- Practice Self- compassion. If you have allowed yourself to know and befriend your pain, 99% of the time your brain will kick in with deep resistance and start to demand that you put walls back up. Your mind will remind you the only way to survive is to deny, dismiss, diminish and distance. Your mind might tell you things like “It’s your fault’, “Stop complaining. You have it so much better than most’, or ‘ Man up’ and ‘Cut this out. Everyone will think you can’t handle the job’. This is when self-compassion is crucial. And it also requires a cease and desist strategy. The magic formula looks like this.
“You are so weak.” Response to yourself. “I am. And I am strong’.
‘You are such a disappointment. ‘ Response to yourself. “I am. And I am courageous’.
Disengage your brain by saying I am. It’s ready to rumble. Don’t go there. Cease. Disarm. Then add your “ I am’. It’s easiest to do this when you have an ‘I Am’ list at hand. So set your timer for 2 more minutes and write as many compassionate statements about yourself as you can. Say or write “ I Am’ and let the sentences finish themselves. If you are stuck, ask a friend or colleague or family member to tell you one thing they love or admire about you. Write it down. Refer to this list frequently and give yourself daily doses of self-compassion. It strengthens the self-compassion muscle and makes it easier to flex during trying times.
4. Practice Gratitude – This is a tricky practice. It is an incredibly powerful tool but it can also be a tool used to diminish, dismiss or deny your painful experiences and challenges. Finding the silver lining without naming and knowing your pain doesn’t build resiliency. It leads to suppression. Be mindful to practice the first three steps before moving into gratitude. Resist fast forwarding. Transition with intention. Use gratitude to frame your experience, to bring the scales back to balance and to cultivate a wider perspective.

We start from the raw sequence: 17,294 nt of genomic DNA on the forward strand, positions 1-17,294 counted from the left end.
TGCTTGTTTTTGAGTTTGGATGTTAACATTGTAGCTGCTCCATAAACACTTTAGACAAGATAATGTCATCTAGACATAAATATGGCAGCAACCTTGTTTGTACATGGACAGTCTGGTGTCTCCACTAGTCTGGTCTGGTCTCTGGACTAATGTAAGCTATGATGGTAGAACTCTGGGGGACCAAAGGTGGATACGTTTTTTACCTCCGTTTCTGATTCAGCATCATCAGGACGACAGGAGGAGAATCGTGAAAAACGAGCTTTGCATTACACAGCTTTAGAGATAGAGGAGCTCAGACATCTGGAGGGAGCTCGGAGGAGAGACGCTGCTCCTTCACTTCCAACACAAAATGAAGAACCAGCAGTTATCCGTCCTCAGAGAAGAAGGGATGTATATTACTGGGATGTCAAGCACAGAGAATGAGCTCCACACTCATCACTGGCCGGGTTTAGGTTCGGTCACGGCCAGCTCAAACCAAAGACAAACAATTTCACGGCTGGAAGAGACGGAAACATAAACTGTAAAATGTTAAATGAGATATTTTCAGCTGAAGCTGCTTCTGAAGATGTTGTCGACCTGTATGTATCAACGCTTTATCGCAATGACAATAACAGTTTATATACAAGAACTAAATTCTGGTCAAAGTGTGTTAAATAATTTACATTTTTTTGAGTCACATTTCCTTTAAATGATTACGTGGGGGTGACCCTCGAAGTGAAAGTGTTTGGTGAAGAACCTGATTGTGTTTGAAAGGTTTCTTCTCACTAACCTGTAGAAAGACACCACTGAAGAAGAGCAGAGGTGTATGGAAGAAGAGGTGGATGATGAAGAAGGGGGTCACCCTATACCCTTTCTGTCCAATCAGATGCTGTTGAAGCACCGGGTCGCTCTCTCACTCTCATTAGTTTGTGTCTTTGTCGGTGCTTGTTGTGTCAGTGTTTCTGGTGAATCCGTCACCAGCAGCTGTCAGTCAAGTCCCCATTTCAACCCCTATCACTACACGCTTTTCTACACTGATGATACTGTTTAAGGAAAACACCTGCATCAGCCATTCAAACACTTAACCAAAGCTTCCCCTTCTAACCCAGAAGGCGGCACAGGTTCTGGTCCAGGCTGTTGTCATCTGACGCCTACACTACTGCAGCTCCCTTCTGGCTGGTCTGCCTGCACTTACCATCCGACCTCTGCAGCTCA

To practice gratitude – pause and reflect. Look around. Look for the obvious. Look for the hidden. Sometimes it will all be apparent. Sometimes you will have to dig deep. You may only be able to muster gratitude for the breath you take. Be grateful for whatever it is. Write it down. Speak it out loud. Keep it as a silent prayer. However you get to gratitude is your way. And it’s perfect. To get started, again set your timer for 2 minutes and contemplate the following:
I am grateful for __________ because _________ .
Like self-compassion, if you practice gratitude daily, it becomes a powerful reflex during times that demand resilience.
5. Soothing- this step is often skipped over, rarely recognized as critical. But it is. We all need comfort, balm for our wounds, and reassurance for ourselves. Just when you think you are finished with your pain, turn towards it. Take comfort. Leaving yourself vulnerable, your wounds gaping, your pain bare, or worse suppressing your needs, leaves the process incomplete. If you do that, the need will express itself and seek comfort – likely in all the wrong places- addictions, pushing people away, isolating yourself, and mood swings to name a few. So practice giving yourself what you need.
Comfort can come in many forms. Ask your pain what it needs. What wound needs salve? What part of you requires some tenderness? What form would it like it to come in? Maybe it’s a hug, or enjoying your favorite movie, or reading words that inspire. Maybe it’s listening to music, or laughing with a friend, or sex with your partner. It could be a long bubble bath, a good night’s rest or simply allowing yourself a few quiet minutes to breathe deeply. Give yourself what you need. It will help you be able to give the world what it needs.
Over to you.
How do build your resilience?